What is your writing process like?

I wish I had a super great answer, but in all honesty, I still down with a blank document, put on a song that motivates me, and write. My first draft is how I discover my characters. I learn what upsets them or what motivates them. It’s messy, but by chapter five, I know the arc of the story.  I also am a spreadsheet nerd and track word counts, where I wrote, and color code them. Nothing excites me more than seeing the word count tracker organized by color.

Do you prefer stand alones or series?

I love standalones in a connected series.

Name three books you could read over and over again.

The Hating Game, The Name of the Wind, and The Wall of Winnipeg and Me

If you could take one character from any of your books and bring them to life, who would it be and why?

My very first book baby, titled Let Life Happen, has a character named Mike that is one-hundred percent based of my grandpa. My brother and I were lucky enough to have an incredible relationship with our grandfather, and in high school, we would meet every Tuesday morning at six am to have breakfast with just the three of us. It was our thing. It continued when we went to college, so during the summers and breaks we would meet at the same place. My (now) husband started going when we first began dating and he became part of our breakfast crew. My brother’s wife did too. It was our unique, special pastime and we recently lost him after he lived a very long, wonderful life.

Are you a plotter or a pantser?

I’m a total punster. I’ve tried plotting so many times and end up frustrated because I stray away from the details thirty seconds after I start. Music plays a huge role in how I write, so I can go into a scene and type what I think will happen, but the song can change the mood to something different. The best advice I ever received was write what you want to read and I think about that every time I sit down to write.

If your writing could be described as a color, what would it be?

Bright turquoise. Doesn’t work for everyone but to certain people, it’s their favorite. My way of writing is not for everyone. I can see down and write 10K in a day and not touch it for three weeks or I can write 2K a day for two months straight. There isn’t a pattern or rhythm—but it works for me.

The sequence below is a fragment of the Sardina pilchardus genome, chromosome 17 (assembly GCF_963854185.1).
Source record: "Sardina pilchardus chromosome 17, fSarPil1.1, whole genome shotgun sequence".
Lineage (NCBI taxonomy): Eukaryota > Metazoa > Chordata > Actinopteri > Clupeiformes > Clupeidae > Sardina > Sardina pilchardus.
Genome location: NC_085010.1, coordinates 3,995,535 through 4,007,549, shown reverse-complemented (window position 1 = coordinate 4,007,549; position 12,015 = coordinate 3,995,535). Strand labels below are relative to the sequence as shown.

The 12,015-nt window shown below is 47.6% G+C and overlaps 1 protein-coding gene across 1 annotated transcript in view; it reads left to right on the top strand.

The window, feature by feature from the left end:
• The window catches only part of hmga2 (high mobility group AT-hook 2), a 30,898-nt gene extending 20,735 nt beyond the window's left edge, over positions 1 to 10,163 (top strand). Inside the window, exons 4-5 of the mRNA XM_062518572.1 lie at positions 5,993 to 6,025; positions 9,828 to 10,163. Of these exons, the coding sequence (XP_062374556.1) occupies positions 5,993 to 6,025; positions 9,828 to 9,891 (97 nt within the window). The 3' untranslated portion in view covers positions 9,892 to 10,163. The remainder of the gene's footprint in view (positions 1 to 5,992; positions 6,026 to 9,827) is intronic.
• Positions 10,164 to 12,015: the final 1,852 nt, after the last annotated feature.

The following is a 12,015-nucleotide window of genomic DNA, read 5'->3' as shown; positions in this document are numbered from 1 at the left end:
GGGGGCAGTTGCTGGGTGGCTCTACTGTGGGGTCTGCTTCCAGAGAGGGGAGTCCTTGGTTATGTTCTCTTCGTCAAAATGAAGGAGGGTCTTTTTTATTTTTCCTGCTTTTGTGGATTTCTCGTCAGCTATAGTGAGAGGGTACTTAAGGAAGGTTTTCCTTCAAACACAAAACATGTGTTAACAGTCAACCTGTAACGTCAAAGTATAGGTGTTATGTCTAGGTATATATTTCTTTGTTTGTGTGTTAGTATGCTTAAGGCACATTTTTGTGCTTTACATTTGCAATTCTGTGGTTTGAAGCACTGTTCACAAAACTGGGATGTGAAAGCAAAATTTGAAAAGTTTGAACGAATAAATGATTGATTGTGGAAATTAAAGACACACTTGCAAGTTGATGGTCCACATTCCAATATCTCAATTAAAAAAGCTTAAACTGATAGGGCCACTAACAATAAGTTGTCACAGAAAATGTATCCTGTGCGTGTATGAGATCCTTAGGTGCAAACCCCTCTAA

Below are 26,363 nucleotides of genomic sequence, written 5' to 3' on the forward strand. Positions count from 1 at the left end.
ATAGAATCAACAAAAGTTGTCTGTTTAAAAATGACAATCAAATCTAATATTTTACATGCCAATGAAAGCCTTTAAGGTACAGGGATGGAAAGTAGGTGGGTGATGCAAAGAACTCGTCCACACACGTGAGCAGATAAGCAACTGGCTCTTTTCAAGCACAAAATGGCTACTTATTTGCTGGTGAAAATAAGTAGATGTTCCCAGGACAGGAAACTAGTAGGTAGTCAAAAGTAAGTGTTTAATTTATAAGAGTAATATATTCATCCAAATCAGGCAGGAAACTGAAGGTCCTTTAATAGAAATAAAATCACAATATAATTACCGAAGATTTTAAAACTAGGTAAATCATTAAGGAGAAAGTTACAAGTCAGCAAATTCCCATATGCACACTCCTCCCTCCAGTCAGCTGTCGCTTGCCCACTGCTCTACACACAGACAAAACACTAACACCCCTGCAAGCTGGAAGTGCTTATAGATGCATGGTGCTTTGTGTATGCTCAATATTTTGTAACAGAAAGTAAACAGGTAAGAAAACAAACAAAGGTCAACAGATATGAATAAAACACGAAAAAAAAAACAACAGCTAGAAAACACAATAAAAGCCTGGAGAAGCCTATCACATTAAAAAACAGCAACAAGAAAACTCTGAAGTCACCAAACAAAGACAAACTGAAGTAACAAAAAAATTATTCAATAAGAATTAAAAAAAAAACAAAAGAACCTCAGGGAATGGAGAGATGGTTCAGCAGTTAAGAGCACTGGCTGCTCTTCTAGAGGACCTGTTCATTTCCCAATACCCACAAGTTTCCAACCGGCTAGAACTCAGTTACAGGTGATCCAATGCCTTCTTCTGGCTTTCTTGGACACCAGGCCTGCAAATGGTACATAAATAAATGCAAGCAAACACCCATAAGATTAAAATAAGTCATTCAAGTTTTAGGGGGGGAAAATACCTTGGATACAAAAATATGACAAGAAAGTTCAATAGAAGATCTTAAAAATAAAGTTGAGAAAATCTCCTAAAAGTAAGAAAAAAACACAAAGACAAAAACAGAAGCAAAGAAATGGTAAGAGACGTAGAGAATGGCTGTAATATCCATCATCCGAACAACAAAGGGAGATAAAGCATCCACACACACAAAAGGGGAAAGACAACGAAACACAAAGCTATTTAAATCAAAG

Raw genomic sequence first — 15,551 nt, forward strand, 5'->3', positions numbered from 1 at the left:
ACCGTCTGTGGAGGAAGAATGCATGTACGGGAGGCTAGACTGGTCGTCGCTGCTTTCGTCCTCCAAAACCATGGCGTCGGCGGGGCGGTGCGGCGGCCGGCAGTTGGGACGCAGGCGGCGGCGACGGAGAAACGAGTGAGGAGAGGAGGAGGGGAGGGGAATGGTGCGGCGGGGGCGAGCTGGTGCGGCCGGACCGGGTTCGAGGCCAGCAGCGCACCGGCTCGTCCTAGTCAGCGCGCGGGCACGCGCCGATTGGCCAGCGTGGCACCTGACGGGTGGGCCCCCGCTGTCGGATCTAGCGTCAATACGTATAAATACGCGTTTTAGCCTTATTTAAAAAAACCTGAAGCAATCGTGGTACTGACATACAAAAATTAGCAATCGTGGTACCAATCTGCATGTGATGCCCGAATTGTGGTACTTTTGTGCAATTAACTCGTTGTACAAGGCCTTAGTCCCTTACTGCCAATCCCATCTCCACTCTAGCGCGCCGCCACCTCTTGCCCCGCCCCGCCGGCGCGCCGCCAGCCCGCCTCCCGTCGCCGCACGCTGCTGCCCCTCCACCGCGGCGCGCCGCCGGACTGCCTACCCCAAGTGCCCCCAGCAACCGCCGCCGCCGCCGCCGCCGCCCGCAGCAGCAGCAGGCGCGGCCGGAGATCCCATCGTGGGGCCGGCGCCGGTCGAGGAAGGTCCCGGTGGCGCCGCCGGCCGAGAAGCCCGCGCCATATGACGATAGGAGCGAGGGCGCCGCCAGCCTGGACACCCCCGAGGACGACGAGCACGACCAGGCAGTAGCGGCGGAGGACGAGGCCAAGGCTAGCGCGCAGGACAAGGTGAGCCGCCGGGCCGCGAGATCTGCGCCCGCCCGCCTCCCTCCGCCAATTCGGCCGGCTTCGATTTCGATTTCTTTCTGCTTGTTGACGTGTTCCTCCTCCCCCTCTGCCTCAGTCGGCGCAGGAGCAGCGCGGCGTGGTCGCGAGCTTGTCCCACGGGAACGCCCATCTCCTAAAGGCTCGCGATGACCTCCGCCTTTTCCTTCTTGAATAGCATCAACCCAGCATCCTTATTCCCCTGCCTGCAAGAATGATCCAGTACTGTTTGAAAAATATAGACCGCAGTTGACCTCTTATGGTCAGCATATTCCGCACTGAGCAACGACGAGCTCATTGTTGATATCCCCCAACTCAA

Do you have any advice for other writers?

Read. Read outside what you write to see how others use their craft. Also, the things I’ve learned after ten books, is you have to find a schedule that works for you. I’m a super early bird. I write at five-thirty am, but that works for me so at night, I can hang with my kiddo. It took years to find the time but once I did, my word count never halted.

Also, find CPs or Beta readers. They will help you hash out your story more than you ever could on your own!

PicsArt_05-29-09.27.28

Jaqueline Snowe lives in Arizona where the “dry heat” really isn’t that bad. She identifies as a full-blown Gryffindor and prefers drinking coffee all hours of the day. She is the mother to two fur-babies who don’t realize they aren’t humans and a new mom to the sweetest baby boy. She is an avid reader and writer of romances and tends to write about athletes.

CONNECT WITH JAQUELINE:

Continue reading

Author Interview: Faydra Stratton

DevilSprings_FrontDigital

The devil has come to Devil Springs. Except he hasn’t. Not at all. But try and tell that to Mesa Crane’s grandmother, Mayor Avis Kneller. This is not the senior year Mesa had pictured for herself. She’s used to her grandmother’s restrictive dress code and no boys rule, but thanks to some skinny-dipping cheerleaders make some questionable social media posts, Avis is ratcheting up her expectations and decreeing spiritual warfare. Mesa is sick of being bullied into fake piety, but defying her grandmother will mean losing the small freedoms she does have, including her spot on the cross country team. Most unfortunate since she’s started training with the school’s best (and okay, admittedly hot) athlete, Cody Howard. But when Mesa won’t get baptized—as Grandma Avis mandates—her isolation begins. The actual devil may not have come to Devil Springs, but judgment sure has. Can Mesa endure until graduation? Or will she find the swell of faith she needs to stand up to her grandmother once and for all?

Purchase: Amazon

Published with Filles Vertes Publishing

HappyReleaseDayBookstagram.DevilSprings

How did you come up with the idea for Devil Springs?

I read a very tiny news blurb about a small-town Florida mayor who banned the devil from her town, and I thought… What kind of person? What kind of town? But it is not based on a true story. I know as much as about the actual story as I just shared.

Who is your favorite and least favorite character from DS and why?

I love Mesa of course.  Her kindness, her bad-assery. Yancey makes me laugh.  I could absolutely hang out with Drew.
I don’t have a lot of patience with Kenzi (yes, I said Kenzi, not Morgan) and Avis is truly awful.

If you could put Devil Springs into three words, what would they be and why? 

Resist and persist 🙂

What is your writing process like?

Unfortunately at the moment with my kids home all day and needing to work full-time (I teach.) it leaves me with little energy for much else. I’m really look forward to the summer!  During non quarantine times, I write better if I leave my house and go to a coffee shop. When I’m engrossed in a first draft, I’m that person who will write and re-write the first few chapters before finally moving on with the story and then I’ll do some light plotting in a journal, know some major scenes I’m heading towards, but that’s about it.  I mostly learn the story as I go.

Do you prefer stand alones or series?

For writing, I’ve only written stand alones. For reading, I prefer stand alones too. It takes a lot for me to commit to reading a series. The amount of popular series I’ve abandoned after the first book is very high.